I share stories of people, place, and the intricately woven fabrics they create. The smallest detail can take us in unexpected directions, if we listen closely and have a healthy curiosity. Independent of a day job in communications, I contribute to Culinaire Magazine as their Okanagan correspondent. My focus is on writing with a specialization in connecting communications to business strategies. I freelance some, dabble in long form essays, and have a larger non-fiction project in the works.
My childhood was spent in rural Ontario, camping in the summer with friends-like-family while listening to my dad play bluegrass on his 1950s Gibson. From my mother I learned about the tart taste of sumac cones, how to make paper from tree bark, and that there’s magic to be had in the forest come autumn; through my dad I know how to change a tire, the oil, and how to ‘feel’ a certain speed when the gauge stops working.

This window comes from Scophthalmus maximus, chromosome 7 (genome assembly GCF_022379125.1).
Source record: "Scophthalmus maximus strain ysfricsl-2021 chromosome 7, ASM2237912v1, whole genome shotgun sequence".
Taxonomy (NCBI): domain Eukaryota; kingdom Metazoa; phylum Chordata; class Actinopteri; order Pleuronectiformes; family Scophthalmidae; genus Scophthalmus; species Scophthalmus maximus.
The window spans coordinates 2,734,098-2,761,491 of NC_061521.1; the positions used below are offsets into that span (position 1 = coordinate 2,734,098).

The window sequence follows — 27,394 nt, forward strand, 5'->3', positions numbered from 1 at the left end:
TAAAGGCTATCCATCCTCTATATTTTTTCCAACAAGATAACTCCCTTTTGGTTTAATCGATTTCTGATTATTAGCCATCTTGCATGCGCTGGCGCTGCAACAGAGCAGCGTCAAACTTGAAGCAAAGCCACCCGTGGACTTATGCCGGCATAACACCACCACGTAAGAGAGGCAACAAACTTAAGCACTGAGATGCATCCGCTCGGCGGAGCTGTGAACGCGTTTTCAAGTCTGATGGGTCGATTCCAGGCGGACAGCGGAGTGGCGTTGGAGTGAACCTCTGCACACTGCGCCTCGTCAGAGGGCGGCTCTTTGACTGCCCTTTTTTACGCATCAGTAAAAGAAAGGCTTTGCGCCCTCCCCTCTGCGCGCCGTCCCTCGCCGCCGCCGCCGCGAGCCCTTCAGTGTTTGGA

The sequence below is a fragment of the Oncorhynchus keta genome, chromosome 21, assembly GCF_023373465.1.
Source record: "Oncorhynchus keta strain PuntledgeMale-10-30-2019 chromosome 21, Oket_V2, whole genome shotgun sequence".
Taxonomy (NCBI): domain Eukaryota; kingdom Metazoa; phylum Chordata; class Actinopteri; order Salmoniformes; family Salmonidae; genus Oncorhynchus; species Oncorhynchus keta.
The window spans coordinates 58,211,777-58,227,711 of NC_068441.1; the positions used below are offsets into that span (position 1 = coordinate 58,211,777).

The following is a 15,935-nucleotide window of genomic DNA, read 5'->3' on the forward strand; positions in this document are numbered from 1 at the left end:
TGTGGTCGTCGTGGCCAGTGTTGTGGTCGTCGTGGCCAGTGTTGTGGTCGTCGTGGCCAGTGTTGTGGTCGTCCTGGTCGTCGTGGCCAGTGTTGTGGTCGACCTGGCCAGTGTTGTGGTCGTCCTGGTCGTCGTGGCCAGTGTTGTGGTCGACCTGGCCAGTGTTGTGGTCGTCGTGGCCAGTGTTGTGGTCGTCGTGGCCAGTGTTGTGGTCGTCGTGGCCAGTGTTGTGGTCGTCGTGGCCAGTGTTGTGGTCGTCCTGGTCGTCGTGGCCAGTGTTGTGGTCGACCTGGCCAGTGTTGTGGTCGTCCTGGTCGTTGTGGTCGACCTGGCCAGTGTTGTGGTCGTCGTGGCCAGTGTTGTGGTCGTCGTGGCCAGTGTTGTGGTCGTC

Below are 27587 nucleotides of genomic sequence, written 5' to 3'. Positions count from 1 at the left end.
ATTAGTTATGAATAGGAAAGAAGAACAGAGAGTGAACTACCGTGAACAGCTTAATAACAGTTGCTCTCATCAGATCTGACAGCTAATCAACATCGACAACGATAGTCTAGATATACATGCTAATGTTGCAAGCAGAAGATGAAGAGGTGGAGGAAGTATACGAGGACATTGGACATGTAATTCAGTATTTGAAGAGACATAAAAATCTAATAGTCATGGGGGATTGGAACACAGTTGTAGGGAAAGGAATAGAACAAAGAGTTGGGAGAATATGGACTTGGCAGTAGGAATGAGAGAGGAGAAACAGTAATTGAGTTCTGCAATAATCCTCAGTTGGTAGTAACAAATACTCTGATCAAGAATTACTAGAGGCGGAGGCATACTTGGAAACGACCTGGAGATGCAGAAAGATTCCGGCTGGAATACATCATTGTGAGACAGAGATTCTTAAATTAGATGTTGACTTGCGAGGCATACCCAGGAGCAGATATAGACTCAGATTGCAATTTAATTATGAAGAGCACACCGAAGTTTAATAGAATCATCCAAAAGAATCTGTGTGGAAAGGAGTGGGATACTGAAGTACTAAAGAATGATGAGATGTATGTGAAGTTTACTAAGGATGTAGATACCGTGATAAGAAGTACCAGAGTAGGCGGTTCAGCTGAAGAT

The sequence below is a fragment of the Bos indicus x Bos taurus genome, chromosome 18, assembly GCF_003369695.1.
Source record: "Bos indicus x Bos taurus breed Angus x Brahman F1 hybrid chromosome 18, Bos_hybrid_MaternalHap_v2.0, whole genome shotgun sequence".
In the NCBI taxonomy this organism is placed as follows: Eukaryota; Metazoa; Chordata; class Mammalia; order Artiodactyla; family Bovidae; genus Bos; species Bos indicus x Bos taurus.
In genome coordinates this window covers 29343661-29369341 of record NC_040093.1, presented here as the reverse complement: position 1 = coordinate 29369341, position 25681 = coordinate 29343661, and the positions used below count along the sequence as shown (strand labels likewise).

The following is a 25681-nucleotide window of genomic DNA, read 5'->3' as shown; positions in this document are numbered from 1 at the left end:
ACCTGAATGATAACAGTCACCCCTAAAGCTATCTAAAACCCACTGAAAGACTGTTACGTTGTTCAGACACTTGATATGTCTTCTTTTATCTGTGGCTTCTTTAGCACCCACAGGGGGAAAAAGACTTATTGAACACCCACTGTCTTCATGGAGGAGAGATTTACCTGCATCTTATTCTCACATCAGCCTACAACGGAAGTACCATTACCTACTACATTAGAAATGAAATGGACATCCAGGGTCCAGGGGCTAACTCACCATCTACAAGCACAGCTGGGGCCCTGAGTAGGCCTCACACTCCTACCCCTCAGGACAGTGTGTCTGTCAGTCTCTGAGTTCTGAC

At no point did I ever think I’d get married. My fella and I got lost on Lexington Avenue in New York and found a tiny shop owned by two aging and arguing sisters who had more vintage purses than wall space. On our special day we forgot to bring cash for the justice of the peace. Our ceremony was on a beach in Vancouver and a stranger walked her dog through our wee circle more than once. The entire production lasted seven minutes.
Home is in the Okanagan, British Columbia. Our house was built in 1947 and we’ve been renovating it since 2007; I still dream of insulation and drywall. Life revolves around our cat Tippy, whatever strays we end up feeding, and a collection of vintage cars in a garage we built that turns out to be far too small.